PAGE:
By Paula White
Martin Luther King Jr. once said “Everybody can be great because anybody can serve. You don’t have to have a college degree to serve. You don’t have to make your subject and verb agree. You only need a heart full of grace. A soul generated by love.”
This past Monday people from all walks of life came together to serve their communities and this earth we are privileged to walk on. The Watershed Project was proud to be a part of this outpouring of love, both at the Richmond Greenway and Pt. Pinole. Here are some highlights from each site.
Unity Park Plaza
- Over 50 people participated in tree planting with The Watershed Project (and more with other organizations!)
- 10 trees planted to provide shade and wildlife habitat
- About 500 people attended ribbon cutting and MLK minute of silence at noon
- All volunteers enjoyed a free lunch and breakfast, youth performances, music, and dancing
- Over 17 community leaders, including The Watershed Project, helped cut a section of the ceremonial ribbon for Unity Park Plaza
We would like to thank the City of Richmond, all of the Friends of the Richmond Greenway partners who worked so hard to put on the event and all our amazing volunteers including Americorps & Climate Corps fellows and Alpha Kappa Alpha!
Our work on the Richmond Greenway is ongoing. Please check our events page for upcoming volunteer events, and be sure to check out our Facebook page for photos of the event. If you would like more information, please contact Sharon Gibbons (firstname.lastname@example.org)
Richmond Greenway: 6th-8th Street
- Over 100 enthusiastic volunteers sheet mulched, weeded and planted native plants
- 250 native plants were put into our bioswales and native plant gardens along the Lillie Mae Jones Trail
We were thrilled to host so many incredible volunteers, including groups from AKA Alpha Nu Omega Chapter and Playworks, as we planted, mulched, weeded and had a great time! Volunteers from this site enjoyed the free lunch and ceremony at Unity Park.
Join us every Second Saturday, we invite volunteers to join us on the Richmond Greenway. Contact Sharon (email@example.com) for more information.
Pt. Pinole Regional Shoreline
- 70 volunteers removed invasive ice plant from the marsh, cleaned up the shoreline, and restore “Monarch Meadow”
- 8 cubic yards of weeds and 110 gallons of trash removed from the marsh and shoreline
- 50 native plants planted and mountains of mulch spread at the meadow
The Watershed Project thanks its co-hosts , the East Bay Regional Park District, for making the event a great success. A special thanks to the Starbucks at 15521 San Pablo Ave. for donating two boxes of coffee. We also thank the groups from SKUID and Nutiva, the Hercules High School Red Cross Club, and all the volunteers who came out from the surrounding community. Check our Facebook page for photos.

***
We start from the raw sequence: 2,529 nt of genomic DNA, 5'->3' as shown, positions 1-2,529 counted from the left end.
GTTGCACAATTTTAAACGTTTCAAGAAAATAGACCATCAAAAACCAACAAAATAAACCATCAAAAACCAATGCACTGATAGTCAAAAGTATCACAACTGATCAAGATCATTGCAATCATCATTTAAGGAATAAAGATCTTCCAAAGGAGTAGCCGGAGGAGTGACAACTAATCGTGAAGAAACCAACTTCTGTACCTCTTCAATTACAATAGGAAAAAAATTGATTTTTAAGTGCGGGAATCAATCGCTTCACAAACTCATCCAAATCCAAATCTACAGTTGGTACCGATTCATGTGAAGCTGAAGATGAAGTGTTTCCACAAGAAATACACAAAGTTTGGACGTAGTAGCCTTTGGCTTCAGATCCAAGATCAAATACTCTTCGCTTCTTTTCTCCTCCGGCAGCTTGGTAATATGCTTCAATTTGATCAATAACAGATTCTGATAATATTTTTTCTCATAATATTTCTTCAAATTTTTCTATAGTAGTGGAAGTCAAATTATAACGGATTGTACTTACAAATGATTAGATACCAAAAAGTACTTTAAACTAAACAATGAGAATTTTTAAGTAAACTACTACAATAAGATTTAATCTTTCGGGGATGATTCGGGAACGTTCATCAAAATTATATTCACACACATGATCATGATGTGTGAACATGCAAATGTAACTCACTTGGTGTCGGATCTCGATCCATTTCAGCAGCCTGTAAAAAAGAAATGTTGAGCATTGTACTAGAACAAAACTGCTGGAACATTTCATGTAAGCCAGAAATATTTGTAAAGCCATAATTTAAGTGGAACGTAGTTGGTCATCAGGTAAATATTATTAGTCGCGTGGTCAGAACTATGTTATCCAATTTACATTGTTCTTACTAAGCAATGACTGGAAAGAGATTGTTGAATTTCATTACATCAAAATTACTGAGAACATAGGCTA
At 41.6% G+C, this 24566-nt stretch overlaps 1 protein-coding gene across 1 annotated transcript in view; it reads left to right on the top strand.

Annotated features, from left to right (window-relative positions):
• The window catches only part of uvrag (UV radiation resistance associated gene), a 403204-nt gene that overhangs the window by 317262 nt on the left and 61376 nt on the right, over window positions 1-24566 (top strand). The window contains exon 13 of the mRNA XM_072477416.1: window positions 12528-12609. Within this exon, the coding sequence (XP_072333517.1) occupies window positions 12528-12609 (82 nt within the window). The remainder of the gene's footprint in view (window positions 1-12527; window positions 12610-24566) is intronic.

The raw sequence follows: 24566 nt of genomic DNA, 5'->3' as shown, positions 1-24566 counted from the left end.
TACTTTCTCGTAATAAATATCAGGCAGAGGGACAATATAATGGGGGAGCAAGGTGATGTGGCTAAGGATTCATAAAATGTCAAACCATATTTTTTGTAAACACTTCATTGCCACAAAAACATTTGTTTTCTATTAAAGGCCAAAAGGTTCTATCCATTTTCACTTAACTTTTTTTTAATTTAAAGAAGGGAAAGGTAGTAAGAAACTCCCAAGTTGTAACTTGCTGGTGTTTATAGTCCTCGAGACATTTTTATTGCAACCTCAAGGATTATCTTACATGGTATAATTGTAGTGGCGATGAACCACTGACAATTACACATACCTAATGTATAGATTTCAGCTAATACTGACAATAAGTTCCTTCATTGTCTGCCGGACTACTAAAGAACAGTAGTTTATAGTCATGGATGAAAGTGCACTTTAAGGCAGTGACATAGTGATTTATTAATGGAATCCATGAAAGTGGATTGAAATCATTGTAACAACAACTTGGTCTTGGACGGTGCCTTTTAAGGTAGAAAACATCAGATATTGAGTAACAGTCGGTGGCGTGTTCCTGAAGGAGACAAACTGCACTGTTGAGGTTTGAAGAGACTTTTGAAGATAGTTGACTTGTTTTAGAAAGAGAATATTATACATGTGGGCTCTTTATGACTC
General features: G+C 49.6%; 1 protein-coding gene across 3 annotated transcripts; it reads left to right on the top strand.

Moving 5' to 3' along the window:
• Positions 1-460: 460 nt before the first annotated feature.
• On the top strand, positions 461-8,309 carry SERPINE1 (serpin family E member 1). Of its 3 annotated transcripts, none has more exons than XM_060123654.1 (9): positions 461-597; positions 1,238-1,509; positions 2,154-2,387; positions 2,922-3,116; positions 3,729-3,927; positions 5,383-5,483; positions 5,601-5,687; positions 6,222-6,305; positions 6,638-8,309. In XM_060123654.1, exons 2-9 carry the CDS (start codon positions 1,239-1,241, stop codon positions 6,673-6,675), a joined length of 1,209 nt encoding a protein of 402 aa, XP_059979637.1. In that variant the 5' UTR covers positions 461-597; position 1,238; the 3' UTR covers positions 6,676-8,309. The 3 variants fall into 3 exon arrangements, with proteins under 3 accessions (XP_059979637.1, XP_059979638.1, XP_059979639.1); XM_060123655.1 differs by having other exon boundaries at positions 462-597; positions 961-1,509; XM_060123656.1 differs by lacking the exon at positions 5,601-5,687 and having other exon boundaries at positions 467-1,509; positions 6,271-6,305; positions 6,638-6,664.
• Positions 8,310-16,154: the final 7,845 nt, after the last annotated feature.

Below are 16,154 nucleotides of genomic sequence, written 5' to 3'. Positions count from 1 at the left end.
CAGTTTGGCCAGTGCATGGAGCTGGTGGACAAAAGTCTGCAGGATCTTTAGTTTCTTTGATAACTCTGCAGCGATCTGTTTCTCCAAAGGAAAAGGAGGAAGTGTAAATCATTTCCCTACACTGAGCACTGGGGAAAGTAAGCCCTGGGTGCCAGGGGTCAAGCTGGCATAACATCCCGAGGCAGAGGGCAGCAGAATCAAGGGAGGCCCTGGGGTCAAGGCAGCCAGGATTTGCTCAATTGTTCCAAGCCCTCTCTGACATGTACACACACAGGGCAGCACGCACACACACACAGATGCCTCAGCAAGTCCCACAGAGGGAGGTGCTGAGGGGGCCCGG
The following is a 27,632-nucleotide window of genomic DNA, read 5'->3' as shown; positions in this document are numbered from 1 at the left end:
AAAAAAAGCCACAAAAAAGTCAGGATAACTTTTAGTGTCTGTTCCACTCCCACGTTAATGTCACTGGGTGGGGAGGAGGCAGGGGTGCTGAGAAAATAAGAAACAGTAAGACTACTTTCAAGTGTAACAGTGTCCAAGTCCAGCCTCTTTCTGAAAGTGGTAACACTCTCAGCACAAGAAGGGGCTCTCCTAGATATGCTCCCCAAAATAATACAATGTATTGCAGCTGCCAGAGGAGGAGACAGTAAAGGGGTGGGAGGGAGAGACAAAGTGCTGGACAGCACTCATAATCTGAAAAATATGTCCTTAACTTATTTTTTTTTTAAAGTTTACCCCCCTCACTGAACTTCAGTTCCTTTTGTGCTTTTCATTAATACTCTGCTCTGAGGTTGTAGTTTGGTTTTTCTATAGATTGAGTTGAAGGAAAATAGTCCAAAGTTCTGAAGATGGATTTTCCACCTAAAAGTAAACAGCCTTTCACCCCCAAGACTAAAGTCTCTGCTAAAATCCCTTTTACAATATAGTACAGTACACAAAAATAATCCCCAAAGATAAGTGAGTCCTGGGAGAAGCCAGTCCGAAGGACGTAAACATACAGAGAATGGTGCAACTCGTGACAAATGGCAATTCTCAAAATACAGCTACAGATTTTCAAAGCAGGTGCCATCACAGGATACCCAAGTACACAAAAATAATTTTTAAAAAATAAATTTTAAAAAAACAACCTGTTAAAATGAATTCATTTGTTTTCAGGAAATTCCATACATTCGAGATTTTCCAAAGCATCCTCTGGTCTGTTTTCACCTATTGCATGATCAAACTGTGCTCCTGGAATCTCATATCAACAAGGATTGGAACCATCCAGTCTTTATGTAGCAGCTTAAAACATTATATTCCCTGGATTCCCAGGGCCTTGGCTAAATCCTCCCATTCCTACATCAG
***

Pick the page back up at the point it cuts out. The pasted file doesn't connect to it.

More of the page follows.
Many thanks to volunteers who participated in our events, and to all volunteers across the Bay Area – and country – who made the choice to make their day off a Day of Service!
Service doesn’t stop after MLK Day! We invite you to support our ongoing efforts to prevent Marine Debris. We are focusing on 2 problem items: plastic bottle caps and shotgun wadding.
On MLK Day we collected 134 plastic bottle caps, the 5th most deadly type of marine debris to wildlife.
Bottle caps can kill seabirds either through starvation or from internal injuries from sharp plastic fragments. Unlike bottles, which typically sink, plastic bottle caps float and persist indefinitely in the ocean. The Watershed Project supports the Connect-the-Cap bill AB319, which would require all plastic beverage bottles sold in the state to have the cap permanently tethered to the bottle. Please take action to keep plastic caps from hurting more animals by contacting your state assembly member and ask them to support AB319.
By far the single most numerous plastic item found on Monday was shotgun wadding, over 20 times more than bottle caps.
Unlike the shell, which falls to the ground when the gun is fired, the shotgun wad contains and directs the shot and travels some distance towards the target and is therefore difficult to retrieve. Though compostable materials for wadding can be found, plastic wadding is much more prevalent, and like all plastics found in a marine environment, can potentially harm wildlife through ingestion. The Watershed Project has been aware of this problem for many years and we plan to outreach to rod and gun clubs to encourage more watershed and ocean-friendly equipment and hunting practices. We are collecting letters, photos, and testimonials from concerned citizens. Please mail or email them to:
The Watershed Project
1327 S. 46th St. Bldg 155
Richmond, CA 94804
Attn: Paula White